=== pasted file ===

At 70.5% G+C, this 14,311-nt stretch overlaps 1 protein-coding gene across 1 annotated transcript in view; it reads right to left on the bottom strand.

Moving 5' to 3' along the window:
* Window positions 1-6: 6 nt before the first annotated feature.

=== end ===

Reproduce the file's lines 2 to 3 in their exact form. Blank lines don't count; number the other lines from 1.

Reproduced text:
Moving 5' to 3' along the window:
* Window positions 1-6: 6 nt before the first annotated feature.